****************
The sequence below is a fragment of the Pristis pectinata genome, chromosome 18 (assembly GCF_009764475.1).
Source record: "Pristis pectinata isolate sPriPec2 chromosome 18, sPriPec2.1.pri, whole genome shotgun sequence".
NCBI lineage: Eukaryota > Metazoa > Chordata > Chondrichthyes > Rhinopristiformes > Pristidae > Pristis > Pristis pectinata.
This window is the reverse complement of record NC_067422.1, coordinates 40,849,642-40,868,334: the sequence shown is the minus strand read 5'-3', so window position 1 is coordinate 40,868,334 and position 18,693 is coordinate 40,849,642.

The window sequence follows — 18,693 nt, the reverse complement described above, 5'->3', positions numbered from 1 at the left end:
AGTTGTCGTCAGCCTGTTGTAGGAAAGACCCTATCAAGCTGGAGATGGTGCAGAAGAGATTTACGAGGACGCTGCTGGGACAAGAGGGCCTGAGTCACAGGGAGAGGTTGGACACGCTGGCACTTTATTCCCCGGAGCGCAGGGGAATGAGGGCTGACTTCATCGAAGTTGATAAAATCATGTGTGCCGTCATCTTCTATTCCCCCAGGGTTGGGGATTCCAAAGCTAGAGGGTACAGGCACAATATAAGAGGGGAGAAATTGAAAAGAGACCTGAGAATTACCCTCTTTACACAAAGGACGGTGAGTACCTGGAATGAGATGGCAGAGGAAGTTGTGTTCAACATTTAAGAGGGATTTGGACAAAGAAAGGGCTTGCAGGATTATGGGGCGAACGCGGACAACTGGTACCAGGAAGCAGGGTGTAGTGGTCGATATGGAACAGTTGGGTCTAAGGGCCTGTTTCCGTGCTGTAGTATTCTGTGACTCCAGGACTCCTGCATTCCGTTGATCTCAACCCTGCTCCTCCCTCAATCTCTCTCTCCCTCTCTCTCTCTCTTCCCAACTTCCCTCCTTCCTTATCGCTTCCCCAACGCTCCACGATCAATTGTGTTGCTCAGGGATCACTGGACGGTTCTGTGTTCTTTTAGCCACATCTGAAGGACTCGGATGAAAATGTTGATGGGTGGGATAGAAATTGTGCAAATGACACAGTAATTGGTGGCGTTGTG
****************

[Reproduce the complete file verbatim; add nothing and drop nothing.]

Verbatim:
The sequence below is a fragment of the Pristis pectinata genome, chromosome 18 (assembly GCF_009764475.1).
Source record: "Pristis pectinata isolate sPriPec2 chromosome 18, sPriPec2.1.pri, whole genome shotgun sequence".
NCBI lineage: Eukaryota > Metazoa > Chordata > Chondrichthyes > Rhinopristiformes > Pristidae > Pristis > Pristis pectinata.
This window is the reverse complement of record NC_067422.1, coordinates 40,849,642-40,868,334: the sequence shown is the minus strand read 5'-3', so window position 1 is coordinate 40,868,334 and position 18,693 is coordinate 40,849,642.

The window sequence follows — 18,693 nt, the reverse complement described above, 5'->3', positions numbered from 1 at the left end:
AGTTGTCGTCAGCCTGTTGTAGGAAAGACCCTATCAAGCTGGAGATGGTGCAGAAGAGATTTACGAGGACGCTGCTGGGACAAGAGGGCCTGAGTCACAGGGAGAGGTTGGACACGCTGGCACTTTATTCCCCGGAGCGCAGGGGAATGAGGGCTGACTTCATCGAAGTTGATAAAATCATGTGTGCCGTCATCTTCTATTCCCCCAGGGTTGGGGATTCCAAAGCTAGAGGGTACAGGCACAATATAAGAGGGGAGAAATTGAAAAGAGACCTGAGAATTACCCTCTTTACACAAAGGACGGTGAGTACCTGGAATGAGATGGCAGAGGAAGTTGTGTTCAACATTTAAGAGGGATTTGGACAAAGAAAGGGCTTGCAGGATTATGGGGCGAACGCGGACAACTGGTACCAGGAAGCAGGGTGTAGTGGTCGATATGGAACAGTTGGGTCTAAGGGCCTGTTTCCGTGCTGTAGTATTCTGTGACTCCAGGACTCCTGCATTCCGTTGATCTCAACCCTGCTCCTCCCTCAATCTCTCTCTCCCTCTCTCTCTCTCTTCCCAACTTCCCTCCTTCCTTATCGCTTCCCCAACGCTCCACGATCAATTGTGTTGCTCAGGGATCACTGGACGGTTCTGTGTTCTTTTAGCCACATCTGAAGGACTCGGATGAAAATGTTGATGGGTGGGATAGAAATTGTGCAAATGACACAGTAATTGGTGGCGTTGTG